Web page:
6. Conclusion

COVID-19 has caused a remarkable disequilibrium in Uganda’s balance of trade. However, the containment measures adopted by the government of Uganda to curb the further spread of the virus specifically the first and second lock downs announced on 26th march 2020 and 18th June 2021 motivated by the first and second waves respectively of the pandemic have caused a moderate disruption of Uganda’s balance of trade in goods and services specifically in the first and second quarter of 2020. The disruption of Uganda’s balance of trade in goods and services, which entirely affected top exporters in the country, suggests a fast recovery of Uganda’s trade balance when the health crisis comes to an end. However, the recovery of the tourism sector may take longer than anticipated because it depends on the perception of tourists intending to visit Uganda. In addition to the short term disequibrium in the balance of trade of Uganda’s goods and services, COVID-19 might have long term impact on Uganda’s trade balance. Uganda must develop strategies to reduce its dependence on foreign tourism earnings and exploit opportunities to expand business exports.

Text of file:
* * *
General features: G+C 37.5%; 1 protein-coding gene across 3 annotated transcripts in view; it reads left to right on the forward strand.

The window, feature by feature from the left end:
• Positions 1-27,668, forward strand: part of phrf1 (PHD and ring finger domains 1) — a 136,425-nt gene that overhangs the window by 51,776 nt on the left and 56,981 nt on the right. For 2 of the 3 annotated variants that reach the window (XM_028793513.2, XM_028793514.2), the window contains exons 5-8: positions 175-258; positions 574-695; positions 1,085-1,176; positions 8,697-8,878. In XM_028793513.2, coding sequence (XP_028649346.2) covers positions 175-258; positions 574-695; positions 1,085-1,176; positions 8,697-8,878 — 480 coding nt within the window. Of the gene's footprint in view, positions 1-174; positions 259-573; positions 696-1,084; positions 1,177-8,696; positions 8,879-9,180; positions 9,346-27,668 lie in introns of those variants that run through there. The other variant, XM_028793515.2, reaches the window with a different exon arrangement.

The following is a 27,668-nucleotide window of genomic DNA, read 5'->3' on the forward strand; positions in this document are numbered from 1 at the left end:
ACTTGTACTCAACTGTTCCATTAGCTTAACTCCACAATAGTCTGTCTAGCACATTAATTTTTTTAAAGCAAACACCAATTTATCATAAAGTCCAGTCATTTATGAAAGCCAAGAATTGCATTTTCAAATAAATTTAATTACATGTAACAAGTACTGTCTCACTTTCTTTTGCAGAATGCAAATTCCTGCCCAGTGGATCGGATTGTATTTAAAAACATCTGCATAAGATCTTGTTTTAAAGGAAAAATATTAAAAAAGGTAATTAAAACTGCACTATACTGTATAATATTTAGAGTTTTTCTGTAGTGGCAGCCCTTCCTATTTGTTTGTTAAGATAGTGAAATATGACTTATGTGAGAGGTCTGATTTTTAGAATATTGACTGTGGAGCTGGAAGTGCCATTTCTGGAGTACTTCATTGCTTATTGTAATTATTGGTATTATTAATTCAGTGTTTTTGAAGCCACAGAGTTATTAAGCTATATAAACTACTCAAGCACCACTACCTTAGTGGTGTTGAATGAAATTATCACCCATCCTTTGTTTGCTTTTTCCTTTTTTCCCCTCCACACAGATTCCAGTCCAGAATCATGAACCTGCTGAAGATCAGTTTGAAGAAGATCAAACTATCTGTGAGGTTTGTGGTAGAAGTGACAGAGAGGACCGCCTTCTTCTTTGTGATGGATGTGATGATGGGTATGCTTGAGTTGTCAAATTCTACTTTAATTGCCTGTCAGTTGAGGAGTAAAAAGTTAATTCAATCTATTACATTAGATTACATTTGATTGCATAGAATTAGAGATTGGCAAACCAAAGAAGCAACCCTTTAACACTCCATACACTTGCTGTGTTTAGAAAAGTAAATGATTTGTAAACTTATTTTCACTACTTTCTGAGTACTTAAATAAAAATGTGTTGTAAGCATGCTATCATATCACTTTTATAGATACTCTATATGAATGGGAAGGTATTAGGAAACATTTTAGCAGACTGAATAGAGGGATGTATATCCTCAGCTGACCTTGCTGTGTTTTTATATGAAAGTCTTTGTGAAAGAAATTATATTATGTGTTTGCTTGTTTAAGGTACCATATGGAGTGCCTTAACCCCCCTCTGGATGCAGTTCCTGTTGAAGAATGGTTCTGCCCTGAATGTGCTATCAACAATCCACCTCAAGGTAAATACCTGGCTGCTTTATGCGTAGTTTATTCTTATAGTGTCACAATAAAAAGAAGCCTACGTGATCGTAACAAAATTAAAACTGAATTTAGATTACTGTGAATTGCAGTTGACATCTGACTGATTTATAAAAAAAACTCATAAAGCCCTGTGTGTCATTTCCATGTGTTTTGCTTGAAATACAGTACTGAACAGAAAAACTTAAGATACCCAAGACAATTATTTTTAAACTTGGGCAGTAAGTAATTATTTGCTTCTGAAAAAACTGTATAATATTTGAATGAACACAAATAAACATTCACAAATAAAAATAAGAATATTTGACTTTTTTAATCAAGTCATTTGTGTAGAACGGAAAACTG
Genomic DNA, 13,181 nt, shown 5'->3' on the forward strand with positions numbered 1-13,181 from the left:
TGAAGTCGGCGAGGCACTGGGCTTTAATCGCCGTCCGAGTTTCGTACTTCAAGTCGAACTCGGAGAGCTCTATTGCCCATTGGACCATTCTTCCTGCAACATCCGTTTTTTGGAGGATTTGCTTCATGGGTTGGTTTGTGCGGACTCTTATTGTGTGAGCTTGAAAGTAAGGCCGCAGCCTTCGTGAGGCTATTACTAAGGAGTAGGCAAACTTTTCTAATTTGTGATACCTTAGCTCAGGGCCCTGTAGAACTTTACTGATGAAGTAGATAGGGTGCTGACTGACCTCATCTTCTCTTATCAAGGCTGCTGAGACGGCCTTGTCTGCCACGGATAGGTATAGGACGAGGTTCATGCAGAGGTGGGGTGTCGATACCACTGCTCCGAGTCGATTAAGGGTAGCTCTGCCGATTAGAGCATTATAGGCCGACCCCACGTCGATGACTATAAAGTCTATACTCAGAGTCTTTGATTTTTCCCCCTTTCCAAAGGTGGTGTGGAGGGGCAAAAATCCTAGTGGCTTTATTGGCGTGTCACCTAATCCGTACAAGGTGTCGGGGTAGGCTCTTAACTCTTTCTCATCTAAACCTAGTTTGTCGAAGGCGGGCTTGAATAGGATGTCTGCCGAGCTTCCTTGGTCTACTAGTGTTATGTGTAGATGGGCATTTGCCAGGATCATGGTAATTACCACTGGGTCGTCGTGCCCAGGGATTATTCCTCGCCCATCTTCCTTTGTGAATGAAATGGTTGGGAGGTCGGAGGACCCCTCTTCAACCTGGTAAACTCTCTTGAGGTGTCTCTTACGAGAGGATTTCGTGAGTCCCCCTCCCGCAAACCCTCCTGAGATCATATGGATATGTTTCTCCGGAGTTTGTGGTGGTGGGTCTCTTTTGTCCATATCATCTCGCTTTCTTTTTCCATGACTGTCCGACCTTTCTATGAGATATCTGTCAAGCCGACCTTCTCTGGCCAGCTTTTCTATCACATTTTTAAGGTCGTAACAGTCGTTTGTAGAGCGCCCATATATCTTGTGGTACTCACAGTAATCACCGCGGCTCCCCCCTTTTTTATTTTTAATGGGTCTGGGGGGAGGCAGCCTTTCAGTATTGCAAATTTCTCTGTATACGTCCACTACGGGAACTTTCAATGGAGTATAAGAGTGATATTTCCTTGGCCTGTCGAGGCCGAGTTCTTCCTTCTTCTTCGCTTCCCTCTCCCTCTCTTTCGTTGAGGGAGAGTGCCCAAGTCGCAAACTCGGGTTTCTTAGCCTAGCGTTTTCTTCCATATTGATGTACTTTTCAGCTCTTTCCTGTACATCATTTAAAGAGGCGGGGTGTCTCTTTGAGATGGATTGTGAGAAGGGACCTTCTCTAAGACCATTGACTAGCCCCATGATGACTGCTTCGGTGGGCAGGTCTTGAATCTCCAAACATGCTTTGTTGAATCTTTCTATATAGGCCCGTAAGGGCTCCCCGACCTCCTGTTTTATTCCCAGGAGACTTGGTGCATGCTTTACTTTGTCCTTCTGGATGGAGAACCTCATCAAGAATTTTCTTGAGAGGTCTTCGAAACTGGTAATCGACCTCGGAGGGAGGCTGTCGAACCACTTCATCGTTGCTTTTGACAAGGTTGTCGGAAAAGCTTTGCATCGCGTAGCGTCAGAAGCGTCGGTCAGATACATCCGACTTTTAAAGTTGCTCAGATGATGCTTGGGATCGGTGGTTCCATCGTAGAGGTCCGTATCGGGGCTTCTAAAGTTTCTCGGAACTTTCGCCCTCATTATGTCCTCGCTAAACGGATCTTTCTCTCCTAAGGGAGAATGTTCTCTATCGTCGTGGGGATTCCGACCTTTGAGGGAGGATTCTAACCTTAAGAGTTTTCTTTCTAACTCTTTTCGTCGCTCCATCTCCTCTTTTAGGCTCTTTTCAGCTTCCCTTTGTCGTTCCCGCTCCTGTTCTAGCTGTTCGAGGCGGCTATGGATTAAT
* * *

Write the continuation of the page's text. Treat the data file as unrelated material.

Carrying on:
Objective of This Paper

The objective of this short paper is to provide realistic analysis of the impact of COVID-19 on Uganda’s balance of trade of goods and services from April 2020 to April 2021.


Conflicts of Interest

The authors declare no conflicts of interest regarding the publication of this paper.